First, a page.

Day 16 – onto the next desolate UNESCO listed plateau, the Causses

Last night’s Gite Gua in Figeac was one of the best so far. Madame Frederique put her heart and soul into providing a very special stay. 15 of us sat around her table for dinner and she served a delicious dark green soup which we later discovered was nettle soup. She had picked the nettles herself in the morning. Next was an omelette, chips and veg for the main course, served from a huge oven dish. And then, best of all, real home made goats cheese. Chocolate fondant and ice cream completed the meal. Among the pilgrims was a Swiss couple, the woman actually being English born. So with some help and much encouragement I managed a little more participation in the conversation than normal. We agreed to walk together in the morning.

After breakfast Madame Frederique gave us all a goodbye kiss and off we went. It was a bit of a late start and progress up the steep hill out from Figeac was very slow. However along came A&R walking at a decent pace and I joined them. A is Australian and R is Canadian (and not the French kind). What joy to finally encounter native English speakers. R is bound for Cahors. Incredibly A said he is going to Pamplona. We both thought the same thought but sadly he is following an itinerary devised by a manic travel agent and constrained by international flights, waiting relatives etc. How not to do a Camino. I have booked the next few nights accommodation to get me past the Ascension Day Holiday and didn’t feel like cancelling them at short notice and trying to make new bookings while traveling at maximum speed to Pamplona. So instead I have pulled into another very good gite in Grealou, the Gite Ecoasis while they pressed on for another 12 Km. But I will meet R in Cahors on Saturday.

I think the man from UNESCO has walked this way because I’m now on another world heritage listed section covering the Causses limestone plateau in Quercy. Watch out for stunted oak trees, stone walls and peculiar little conical stone huts built by shepherds. Walking with A&R today was a revelation. Instead of looking at the endless buttercups, poppies and honeysuckle, R gave us a lecture on all the orchids along the way, pointing out which ones smelled of goats and the ones which look like they have bees attached. Only certain species of bee pollinate each orchid. Of course, progress was interrupted as every unusual specimen was photographed.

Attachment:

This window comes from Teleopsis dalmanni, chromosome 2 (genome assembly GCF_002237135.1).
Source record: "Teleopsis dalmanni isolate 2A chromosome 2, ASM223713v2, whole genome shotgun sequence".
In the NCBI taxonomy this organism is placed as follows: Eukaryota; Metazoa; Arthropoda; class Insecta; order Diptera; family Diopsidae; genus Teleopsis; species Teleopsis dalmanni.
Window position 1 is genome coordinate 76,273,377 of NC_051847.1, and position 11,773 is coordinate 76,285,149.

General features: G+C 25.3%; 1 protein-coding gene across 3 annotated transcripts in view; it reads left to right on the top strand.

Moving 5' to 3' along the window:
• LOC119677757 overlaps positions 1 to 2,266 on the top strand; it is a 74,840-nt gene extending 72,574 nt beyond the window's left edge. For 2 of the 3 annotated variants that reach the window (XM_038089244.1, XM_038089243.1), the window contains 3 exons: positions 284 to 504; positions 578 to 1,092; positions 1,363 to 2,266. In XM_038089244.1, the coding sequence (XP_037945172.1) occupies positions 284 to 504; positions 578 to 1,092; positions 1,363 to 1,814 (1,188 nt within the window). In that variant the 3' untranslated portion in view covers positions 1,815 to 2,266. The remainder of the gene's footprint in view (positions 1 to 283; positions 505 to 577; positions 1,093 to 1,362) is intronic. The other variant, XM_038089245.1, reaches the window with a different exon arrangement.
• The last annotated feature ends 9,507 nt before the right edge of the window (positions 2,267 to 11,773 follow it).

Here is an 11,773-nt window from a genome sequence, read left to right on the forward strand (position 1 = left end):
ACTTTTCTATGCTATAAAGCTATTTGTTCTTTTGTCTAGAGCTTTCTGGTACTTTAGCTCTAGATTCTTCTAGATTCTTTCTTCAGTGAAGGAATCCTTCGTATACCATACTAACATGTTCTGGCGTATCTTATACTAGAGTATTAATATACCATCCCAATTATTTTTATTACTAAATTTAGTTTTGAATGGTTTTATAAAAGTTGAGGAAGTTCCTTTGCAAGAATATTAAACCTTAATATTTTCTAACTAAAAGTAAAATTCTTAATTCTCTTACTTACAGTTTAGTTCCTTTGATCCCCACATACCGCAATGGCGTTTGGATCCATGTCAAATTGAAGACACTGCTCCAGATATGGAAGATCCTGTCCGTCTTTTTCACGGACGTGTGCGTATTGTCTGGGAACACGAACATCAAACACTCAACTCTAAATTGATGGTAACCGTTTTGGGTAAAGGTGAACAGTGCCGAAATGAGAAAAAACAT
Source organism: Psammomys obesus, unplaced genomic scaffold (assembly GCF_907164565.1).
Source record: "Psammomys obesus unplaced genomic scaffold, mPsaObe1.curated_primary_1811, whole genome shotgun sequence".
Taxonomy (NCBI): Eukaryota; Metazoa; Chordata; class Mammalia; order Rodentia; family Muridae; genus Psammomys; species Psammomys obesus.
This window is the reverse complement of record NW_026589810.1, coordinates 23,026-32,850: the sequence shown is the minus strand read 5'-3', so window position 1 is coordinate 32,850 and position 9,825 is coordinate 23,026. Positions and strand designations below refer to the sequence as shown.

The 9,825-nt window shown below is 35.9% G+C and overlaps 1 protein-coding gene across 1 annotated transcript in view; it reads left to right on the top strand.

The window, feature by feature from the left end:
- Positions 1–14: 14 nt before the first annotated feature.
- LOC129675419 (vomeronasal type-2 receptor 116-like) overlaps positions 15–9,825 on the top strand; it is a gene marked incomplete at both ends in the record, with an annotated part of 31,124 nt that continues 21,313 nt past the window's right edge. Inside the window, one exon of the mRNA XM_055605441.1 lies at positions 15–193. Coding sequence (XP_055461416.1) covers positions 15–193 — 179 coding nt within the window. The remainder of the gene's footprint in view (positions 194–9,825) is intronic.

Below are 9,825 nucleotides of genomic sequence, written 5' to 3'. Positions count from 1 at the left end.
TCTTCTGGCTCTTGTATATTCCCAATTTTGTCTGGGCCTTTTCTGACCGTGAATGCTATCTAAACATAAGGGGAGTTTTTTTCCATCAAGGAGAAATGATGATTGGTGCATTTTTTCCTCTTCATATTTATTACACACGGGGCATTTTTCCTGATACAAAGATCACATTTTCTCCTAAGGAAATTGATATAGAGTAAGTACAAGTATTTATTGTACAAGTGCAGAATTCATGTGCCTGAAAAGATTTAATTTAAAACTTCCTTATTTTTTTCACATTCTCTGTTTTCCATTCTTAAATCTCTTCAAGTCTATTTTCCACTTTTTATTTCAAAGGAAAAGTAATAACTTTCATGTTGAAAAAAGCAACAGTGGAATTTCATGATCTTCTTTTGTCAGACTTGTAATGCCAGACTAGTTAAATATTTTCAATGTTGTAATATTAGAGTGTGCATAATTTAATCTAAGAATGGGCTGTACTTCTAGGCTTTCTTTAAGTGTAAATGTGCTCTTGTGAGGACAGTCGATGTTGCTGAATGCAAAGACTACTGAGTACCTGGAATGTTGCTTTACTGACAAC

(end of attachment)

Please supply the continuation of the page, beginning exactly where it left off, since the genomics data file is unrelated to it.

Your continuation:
Madame Frederique serves her enormous omelette de la maison

Lunch today in a farmer’s garden: the definitive Croques Monsieur¬†

A pigeonnier built to collect pigeon droppings for fertiliser



The Croques Monsieur

A stone shepherds hut

Woodland walk

Strange bee orchids

6 comments on “Day 16 – onto the next desolate UNESCO listed plateau, the Causses

  1. Martin

    Hi Tim, I’m spellbound by your adventures and feel I’ve missed so much. Keep up the reporting and pictures. It’s very much a side of France I’ve not seen despite many family holidays there.There is so much to see in the world and you don’t have to travel that far.
    Having felt I’ve missed out I’m off on an Exodus trip next week – Sicilian Volcanoes – so I’ve been in training. I’ve re-done the Devil’s Punchbowl with Sue who, like us, was amazed to find the old A3 is now a grass track (still an excellent walk the second time). The Box Hill round trip is a good up and down exercise and I’m getting to be a regular at The Stepping Stones. We shall see if I’ve done enough for the 982m ascent for Stromboli! Last time I climbed that height in one go I thought my end was nigh.
    If you are going to learn French, a good start is une pression grande and seize cent soixante quatre!

    Bon Voyage

    • Hi Martin. Indeed I’m sure many more people would visit France if it was a long haul destination. Mandy and I walked around the Devil’s Punchbowl just before I left and she was also amazed by the former A3. Enjoy the Volcanoes and I look forward to seeing some spectacular photos

  2. Lucy Davies

    As always, fascinating events of the day and you are looking very well, good photo

  3. Peter Mastenko

    Really enjoying reading about your walking adventures, Tim. You should write a book, or at least an article for the Times about your Camino travels when you get back. I’m off for another big bike ride called ‘999 miles of Rome & the South’ starting in Rome in late June, with a 7 day time limit.

    • Well that would give me an excuse to keep walking. I like the sound of your bike trip in S Italy and I’m looking forward to hearing about it once the Proms start.

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